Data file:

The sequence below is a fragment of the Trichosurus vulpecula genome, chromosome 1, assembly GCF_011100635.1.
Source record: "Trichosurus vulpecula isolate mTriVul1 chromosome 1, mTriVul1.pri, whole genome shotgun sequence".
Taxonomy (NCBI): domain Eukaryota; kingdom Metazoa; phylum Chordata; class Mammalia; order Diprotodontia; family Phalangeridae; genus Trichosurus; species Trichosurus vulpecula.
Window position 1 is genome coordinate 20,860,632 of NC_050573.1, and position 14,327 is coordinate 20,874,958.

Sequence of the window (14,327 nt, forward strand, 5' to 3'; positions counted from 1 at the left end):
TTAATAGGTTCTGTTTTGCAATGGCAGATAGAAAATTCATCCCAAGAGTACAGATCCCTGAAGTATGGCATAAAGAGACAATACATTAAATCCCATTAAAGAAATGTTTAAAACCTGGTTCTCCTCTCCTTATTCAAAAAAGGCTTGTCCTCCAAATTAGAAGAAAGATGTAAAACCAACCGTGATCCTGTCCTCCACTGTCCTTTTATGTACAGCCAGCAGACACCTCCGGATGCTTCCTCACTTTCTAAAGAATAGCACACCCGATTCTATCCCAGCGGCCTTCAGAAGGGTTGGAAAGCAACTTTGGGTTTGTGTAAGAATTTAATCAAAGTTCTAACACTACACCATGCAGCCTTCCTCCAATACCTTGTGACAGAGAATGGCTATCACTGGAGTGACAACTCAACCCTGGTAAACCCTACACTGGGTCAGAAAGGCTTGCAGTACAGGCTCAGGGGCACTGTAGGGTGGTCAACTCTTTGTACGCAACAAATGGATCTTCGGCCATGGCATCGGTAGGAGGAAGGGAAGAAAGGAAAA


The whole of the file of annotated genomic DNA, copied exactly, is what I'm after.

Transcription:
The sequence below is a fragment of the Trichosurus vulpecula genome, chromosome 1, assembly GCF_011100635.1.
Source record: "Trichosurus vulpecula isolate mTriVul1 chromosome 1, mTriVul1.pri, whole genome shotgun sequence".
Taxonomy (NCBI): domain Eukaryota; kingdom Metazoa; phylum Chordata; class Mammalia; order Diprotodontia; family Phalangeridae; genus Trichosurus; species Trichosurus vulpecula.
Window position 1 is genome coordinate 20,860,632 of NC_050573.1, and position 14,327 is coordinate 20,874,958.

Sequence of the window (14,327 nt, forward strand, 5' to 3'; positions counted from 1 at the left end):
TTAATAGGTTCTGTTTTGCAATGGCAGATAGAAAATTCATCCCAAGAGTACAGATCCCTGAAGTATGGCATAAAGAGACAATACATTAAATCCCATTAAAGAAATGTTTAAAACCTGGTTCTCCTCTCCTTATTCAAAAAAGGCTTGTCCTCCAAATTAGAAGAAAGATGTAAAACCAACCGTGATCCTGTCCTCCACTGTCCTTTTATGTACAGCCAGCAGACACCTCCGGATGCTTCCTCACTTTCTAAAGAATAGCACACCCGATTCTATCCCAGCGGCCTTCAGAAGGGTTGGAAAGCAACTTTGGGTTTGTGTAAGAATTTAATCAAAGTTCTAACACTACACCATGCAGCCTTCCTCCAATACCTTGTGACAGAGAATGGCTATCACTGGAGTGACAACTCAACCCTGGTAAACCCTACACTGGGTCAGAAAGGCTTGCAGTACAGGCTCAGGGGCACTGTAGGGTGGTCAACTCTTTGTACGCAACAAATGGATCTTCGGCCATGGCATCGGTAGGAGGAAGGGAAGAAAGGAAAA